Welcome to the O'Brien Fellowship in Public Service Journalism

Frechette SistersO’Brien Fellows spend nine months reporting stories with the power to compel change.

Backed by Marquette University and the Pulitzer Prize-winning Milwaukee Journal Sentinel, O'Brien helps news professionals dig deep while mentoring student journalists.

The program honors Marquette alumni Alicia and Perry O'Brien. Their daughter, Patricia Frechette, and her husband, Peter, donated $8.3 million in 2012 to create the fellowship. In this photo, Kathy Tenhula (left) and Kristy Woolfolk (right) attend a conference of the O'Brien Fellowship funded by their parents.

O'Brien Sampler

Jailed in Crisis

In an award-winning series, Gary Harki of The Virginian-Pilot and his O’Brien student intern team did the first national count of deaths of jail inmates with mental illness, uncovering disturbing patterns.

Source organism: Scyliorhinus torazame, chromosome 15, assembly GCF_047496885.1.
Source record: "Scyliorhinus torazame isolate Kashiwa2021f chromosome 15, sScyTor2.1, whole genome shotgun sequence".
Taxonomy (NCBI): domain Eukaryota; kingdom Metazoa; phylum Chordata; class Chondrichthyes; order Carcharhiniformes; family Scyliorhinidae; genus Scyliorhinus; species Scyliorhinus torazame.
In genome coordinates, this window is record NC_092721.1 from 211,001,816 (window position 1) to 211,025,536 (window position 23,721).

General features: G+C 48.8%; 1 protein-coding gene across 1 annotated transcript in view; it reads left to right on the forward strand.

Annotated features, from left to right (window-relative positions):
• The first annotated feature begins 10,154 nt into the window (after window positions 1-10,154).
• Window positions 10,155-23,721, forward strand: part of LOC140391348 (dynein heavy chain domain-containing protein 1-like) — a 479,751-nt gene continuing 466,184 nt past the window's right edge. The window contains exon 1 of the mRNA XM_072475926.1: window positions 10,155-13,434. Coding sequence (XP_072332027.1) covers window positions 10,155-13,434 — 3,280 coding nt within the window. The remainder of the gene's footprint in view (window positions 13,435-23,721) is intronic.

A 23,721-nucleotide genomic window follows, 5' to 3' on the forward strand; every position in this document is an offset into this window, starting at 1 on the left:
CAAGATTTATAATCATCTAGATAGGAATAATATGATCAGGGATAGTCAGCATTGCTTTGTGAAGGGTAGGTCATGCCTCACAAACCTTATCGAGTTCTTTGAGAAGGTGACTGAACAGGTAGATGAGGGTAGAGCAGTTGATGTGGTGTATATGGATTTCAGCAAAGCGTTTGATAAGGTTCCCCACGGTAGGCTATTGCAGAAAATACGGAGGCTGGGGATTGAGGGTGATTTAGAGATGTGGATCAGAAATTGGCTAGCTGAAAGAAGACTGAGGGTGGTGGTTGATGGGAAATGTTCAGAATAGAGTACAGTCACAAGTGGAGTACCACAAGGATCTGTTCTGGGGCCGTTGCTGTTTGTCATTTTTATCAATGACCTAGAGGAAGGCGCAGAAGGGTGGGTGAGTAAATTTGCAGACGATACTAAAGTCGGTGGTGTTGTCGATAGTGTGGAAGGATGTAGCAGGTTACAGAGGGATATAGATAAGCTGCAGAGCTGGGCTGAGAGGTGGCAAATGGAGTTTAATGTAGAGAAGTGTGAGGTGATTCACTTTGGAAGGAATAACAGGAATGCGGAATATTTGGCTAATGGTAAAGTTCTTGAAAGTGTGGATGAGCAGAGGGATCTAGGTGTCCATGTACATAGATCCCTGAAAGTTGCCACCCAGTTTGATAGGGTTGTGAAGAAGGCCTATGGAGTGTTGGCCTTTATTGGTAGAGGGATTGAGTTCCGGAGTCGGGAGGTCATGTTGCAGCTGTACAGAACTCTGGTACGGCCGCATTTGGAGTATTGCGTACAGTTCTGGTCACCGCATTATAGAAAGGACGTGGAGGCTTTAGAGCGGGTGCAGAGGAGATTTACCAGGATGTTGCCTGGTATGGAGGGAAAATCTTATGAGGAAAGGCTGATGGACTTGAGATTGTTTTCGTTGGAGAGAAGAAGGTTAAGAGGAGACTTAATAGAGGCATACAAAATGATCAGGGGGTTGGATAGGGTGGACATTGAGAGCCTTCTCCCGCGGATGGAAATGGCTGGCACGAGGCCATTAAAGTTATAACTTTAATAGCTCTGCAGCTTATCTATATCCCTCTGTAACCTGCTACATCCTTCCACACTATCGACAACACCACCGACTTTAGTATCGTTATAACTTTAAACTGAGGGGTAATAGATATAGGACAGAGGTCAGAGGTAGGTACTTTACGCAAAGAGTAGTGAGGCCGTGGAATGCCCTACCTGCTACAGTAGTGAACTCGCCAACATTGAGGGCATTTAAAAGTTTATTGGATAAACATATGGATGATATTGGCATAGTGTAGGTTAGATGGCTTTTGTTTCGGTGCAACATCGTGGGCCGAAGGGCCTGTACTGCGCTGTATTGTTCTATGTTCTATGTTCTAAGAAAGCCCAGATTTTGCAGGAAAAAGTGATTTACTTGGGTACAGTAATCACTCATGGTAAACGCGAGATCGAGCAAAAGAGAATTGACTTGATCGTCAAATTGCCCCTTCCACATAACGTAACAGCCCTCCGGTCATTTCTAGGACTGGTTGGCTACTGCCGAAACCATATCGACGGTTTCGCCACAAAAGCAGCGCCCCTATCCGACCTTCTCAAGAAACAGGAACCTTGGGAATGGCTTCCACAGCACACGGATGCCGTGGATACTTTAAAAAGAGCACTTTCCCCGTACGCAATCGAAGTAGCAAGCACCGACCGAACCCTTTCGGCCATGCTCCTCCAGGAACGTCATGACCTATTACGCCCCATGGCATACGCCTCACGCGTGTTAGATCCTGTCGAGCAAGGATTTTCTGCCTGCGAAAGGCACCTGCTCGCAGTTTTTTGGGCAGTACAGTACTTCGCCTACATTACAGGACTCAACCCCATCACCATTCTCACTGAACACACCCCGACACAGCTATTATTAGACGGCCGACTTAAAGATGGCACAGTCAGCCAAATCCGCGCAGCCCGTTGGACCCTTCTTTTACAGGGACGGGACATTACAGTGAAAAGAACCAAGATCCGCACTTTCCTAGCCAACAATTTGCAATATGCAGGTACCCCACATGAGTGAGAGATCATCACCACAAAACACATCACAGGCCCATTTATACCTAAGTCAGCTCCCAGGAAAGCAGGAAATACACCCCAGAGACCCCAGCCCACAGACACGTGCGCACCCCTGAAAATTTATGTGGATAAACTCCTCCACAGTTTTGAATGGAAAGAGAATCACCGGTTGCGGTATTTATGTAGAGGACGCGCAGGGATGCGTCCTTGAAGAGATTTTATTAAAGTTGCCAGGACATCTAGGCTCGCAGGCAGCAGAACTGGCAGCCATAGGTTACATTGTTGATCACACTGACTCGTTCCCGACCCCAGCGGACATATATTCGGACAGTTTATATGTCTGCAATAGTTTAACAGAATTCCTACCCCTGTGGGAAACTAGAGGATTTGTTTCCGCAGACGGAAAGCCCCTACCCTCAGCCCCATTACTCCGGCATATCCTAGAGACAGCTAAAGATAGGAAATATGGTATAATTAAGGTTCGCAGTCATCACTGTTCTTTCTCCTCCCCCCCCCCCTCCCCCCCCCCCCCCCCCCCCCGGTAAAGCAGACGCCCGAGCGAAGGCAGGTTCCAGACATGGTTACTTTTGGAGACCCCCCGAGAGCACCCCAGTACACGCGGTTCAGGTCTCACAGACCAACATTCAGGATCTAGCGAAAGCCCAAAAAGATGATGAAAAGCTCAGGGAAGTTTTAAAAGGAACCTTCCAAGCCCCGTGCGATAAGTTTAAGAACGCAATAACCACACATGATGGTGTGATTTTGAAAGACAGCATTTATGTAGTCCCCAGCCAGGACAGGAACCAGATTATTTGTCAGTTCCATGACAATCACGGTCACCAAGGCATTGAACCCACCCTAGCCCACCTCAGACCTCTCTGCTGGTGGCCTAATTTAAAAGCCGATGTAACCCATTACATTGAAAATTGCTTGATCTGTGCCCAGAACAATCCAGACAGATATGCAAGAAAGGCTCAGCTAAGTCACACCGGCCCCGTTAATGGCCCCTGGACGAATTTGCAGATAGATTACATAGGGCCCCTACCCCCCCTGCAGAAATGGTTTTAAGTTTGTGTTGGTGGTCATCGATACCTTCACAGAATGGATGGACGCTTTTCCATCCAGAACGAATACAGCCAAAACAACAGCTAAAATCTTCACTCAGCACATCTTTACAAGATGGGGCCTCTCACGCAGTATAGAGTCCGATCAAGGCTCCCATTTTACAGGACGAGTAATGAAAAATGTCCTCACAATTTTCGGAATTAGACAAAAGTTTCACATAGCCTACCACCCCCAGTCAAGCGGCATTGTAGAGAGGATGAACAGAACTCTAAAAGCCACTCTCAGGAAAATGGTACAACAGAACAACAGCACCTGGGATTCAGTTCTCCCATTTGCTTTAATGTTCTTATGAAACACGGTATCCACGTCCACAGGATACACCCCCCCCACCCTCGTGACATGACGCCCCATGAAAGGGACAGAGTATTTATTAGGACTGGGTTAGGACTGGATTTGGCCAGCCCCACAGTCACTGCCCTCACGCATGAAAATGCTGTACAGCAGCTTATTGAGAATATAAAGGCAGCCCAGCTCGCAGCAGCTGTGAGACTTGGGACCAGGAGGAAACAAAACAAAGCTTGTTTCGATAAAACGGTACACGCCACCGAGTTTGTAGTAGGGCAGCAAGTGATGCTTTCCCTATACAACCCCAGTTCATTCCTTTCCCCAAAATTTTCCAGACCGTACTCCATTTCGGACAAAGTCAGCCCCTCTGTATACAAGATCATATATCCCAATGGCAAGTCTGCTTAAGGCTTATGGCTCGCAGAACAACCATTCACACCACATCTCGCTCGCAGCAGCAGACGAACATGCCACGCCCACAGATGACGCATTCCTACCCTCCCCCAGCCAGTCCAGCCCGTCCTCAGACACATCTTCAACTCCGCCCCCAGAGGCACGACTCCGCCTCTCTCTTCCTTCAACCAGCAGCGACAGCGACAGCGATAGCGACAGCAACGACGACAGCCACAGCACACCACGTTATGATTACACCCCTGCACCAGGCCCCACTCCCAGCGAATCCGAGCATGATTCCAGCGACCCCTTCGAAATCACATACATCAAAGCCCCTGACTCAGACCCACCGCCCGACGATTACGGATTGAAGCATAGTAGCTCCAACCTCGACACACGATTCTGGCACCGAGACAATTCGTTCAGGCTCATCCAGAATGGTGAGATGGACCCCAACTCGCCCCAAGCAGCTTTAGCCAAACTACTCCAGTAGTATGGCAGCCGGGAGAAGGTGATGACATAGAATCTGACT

Jailed in Crisis

Portraits from Rural Wisconsin

In the first feature-length film backed by O'Brien, television producer Andy Soth and his team of O'Brien student interns created "Portraits from Rural Wisconsin," an examination of rural issues in politically changing counties. 

A Unique Journalism Fellowship

As an O'Brien Fellow, you will have the chance to:

  • Report and produce an in-depth public service journalism project on a regional, national or international topic.
  • Receive a $65,000 salary stipend and additional support.
  • Work from the new O’Brien suite at Marquette University’s Diederich College of Communication near downtown Milwaukee and the Lake Michigan shore.
  • Publish or broadcast the project through your home news organization or, in the case of independent journalists, another outlet.
  • Integrate Marquette’s best journalism students into your projects as reporters and researchers.
  • Help identify a journalism student for a university-funded summer internship at your organization after the fellowship.
  • Tap into training in advanced investigative reporting skills such as data analysis.

Marquette University challenges students and staff to “be the difference” in improving the community. The Catholic and Jesuit institution has educated journalists for 100 years.